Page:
• Coolest Trick: Turn your notes into PowerPoints with Copilot for Microsoft 365.
  • Do: Include enough slide elements in PowerPoint for fun, unique layout options.
  • Don’t: Get discouraged by bad PowerPoint images—Microsoft’s Designer is better.


  • Copilot Pro helps users generate, organize and understand PowerPoint presentations. While only enterprise users can feed it files to create richer presentations on the fly, Copilot Pro users can still prompt the bot to add images to slides.

Caveats: You have to add images one at a time, and you get better results if you use Microsoft’s stand-alone Designer to generate images, then bring them over.

Designer in PowerPoint offers unique slide layouts based on information in the presentation. If you have a list of dates on a slide, for example, Designer might suggest a timeline with those dates already inserted.


Personal account users who pay for Google Gemini can have the bot generate unique backgrounds and images within Google’s Slides app. (Just don’t ask for people since Google disabled that feature following backlash over its inaccurate depictions of race and ethnicity.) Users of Gemini for Google Workspace will soon be able to prompt the bot to create slides based on Gmail and Drive content, a Google spokeswoman said. 

ChatGPT won’t construct full presentations, but it can provide slide text based on prompts. ChatGPT Plus can create slide segments from uploaded documents. We asked it to turn a 25-page PDF file into seven slides, and it wrote text for each slide, including two suggested titles and a bullet list of key points.

SAMPLE PROMPT: Generate a watercolor image of a pink robot dancing in the rain.



  • Coolest Trick: Get key points from YouTube videos without having to watch them.
  • Do: Ask chatbots to explain complex topics or findings in a way that you understand. 
  • Don’t: Overload the bot with long videos or files.

Wordy, boring documents? Chatbots love them. Free tools like Copilot in Microsoft’s Edge browser can summarize webpages, articles, PDFs or other sources you only have time to skim. 

Copilot can provide key details about webpages, videos and documents opened in Microsoft’s Edge browser. PHOTO: CORDILIA JAMES/THE WALL STREET JOURNAL

ChatGPT only allows Plus subscribers to upload files. Other AI tools such as Perplexity and Anthropic’s Claude let you upload a few limited-size files free. Turning on the Google Workspace extension in Gemini chat lets you refer to emails and files in Docs and Drive, so you can ask it to summarize information you already have saved there. (Beware: In our testing, it made some mistakes like making up names for people.)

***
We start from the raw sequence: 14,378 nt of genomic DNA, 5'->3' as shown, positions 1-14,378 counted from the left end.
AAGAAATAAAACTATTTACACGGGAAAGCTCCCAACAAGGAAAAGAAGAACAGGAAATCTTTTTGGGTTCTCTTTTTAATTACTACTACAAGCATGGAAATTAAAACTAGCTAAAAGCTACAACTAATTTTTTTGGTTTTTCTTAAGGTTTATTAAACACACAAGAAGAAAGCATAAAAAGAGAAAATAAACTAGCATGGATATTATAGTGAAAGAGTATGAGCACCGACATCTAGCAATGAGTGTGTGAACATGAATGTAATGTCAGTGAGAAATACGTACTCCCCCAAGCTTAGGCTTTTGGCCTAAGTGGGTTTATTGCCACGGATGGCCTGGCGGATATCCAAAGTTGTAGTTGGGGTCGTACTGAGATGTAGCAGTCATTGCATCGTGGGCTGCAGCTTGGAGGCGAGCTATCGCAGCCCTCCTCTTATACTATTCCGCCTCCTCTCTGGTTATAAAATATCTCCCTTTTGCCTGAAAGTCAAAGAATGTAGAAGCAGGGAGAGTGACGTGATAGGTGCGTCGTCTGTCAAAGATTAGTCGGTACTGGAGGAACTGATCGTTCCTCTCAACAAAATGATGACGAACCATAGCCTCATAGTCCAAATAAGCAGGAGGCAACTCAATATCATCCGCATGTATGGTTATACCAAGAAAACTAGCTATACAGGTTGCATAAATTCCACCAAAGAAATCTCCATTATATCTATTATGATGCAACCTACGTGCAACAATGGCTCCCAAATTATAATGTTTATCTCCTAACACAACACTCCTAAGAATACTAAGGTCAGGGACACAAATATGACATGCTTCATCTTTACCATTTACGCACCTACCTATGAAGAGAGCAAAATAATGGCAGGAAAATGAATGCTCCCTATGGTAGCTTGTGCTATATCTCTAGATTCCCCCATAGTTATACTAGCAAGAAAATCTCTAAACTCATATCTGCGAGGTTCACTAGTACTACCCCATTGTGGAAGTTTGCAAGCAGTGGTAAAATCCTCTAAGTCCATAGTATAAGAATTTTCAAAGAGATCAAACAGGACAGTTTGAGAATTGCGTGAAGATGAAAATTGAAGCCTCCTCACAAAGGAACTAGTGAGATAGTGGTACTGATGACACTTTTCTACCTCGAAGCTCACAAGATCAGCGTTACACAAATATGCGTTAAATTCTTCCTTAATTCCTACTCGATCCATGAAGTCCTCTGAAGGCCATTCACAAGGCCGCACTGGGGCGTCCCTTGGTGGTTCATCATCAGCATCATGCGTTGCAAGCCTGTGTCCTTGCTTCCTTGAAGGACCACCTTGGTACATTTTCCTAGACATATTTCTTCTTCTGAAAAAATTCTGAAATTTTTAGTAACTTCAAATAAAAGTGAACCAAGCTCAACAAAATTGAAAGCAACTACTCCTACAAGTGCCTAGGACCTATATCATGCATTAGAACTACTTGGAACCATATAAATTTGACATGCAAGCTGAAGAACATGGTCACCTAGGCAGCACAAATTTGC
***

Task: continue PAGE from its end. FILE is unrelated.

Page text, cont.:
Copilot, Gemini and other bots can summarize and provide timestamps for videos with transcripts. Gemini users need to turn on the YouTube extension in settings. Copilot in Edge can answer questions alongside open YouTube or Vimeo pages.

Video summarization can be hit or miss, especially when the videos are more than 30 minutes long.


SAMPLE PROMPT: List the five key points discussed in this video in a bulleted list.


  • Coolest Trick: Send your bot to meetings for you.
  • Do: Cross-check confusing notes and ask bots about previous meetings.
  • Don’t: Use external monitoring services in company meetings without permission.  

Otter.ai’s OtterPilot can join meetings on Zoom or Google Meet and take notes for you, even if you can’t attend. The AI generates a transcript and notes, which include a brief summary, an outline and a to-do list. Its chat function can catch you up on what you missed if you arrive late, and recall notes from previous meetings. The free version only gives you 300 transcription minutes and 20 chat queries a month. The premium starts at $17 a month, or $110 a year.


In our test of the paid version, Otter didn’t always know who said what, and it forgot names and misidentified people. You can review recorded transcripts to check on questionable points.Zoom now has an AI Companion for paying users. It summarizes meetings and lengthy chat threads, brainstorms ideas, and organizes meeting highlights by topics. Only the host can enable these AI Companion summaries, so if you’re not running the meeting, you’ll have to ask the host to turn it on.

For Microsoft enterprise customers, Copilot is embedded in Teams and can take notes, summarize chats and answer questions. Gemini for Google Workspace accounts with the Gemini Enterprise or AI Meetings and Messaging add-on can also take notes and summarize them during and after meetings.

If your colleagues notice you missed the meeting and sent a bot instead, your best response may be: “Welcome to the future.”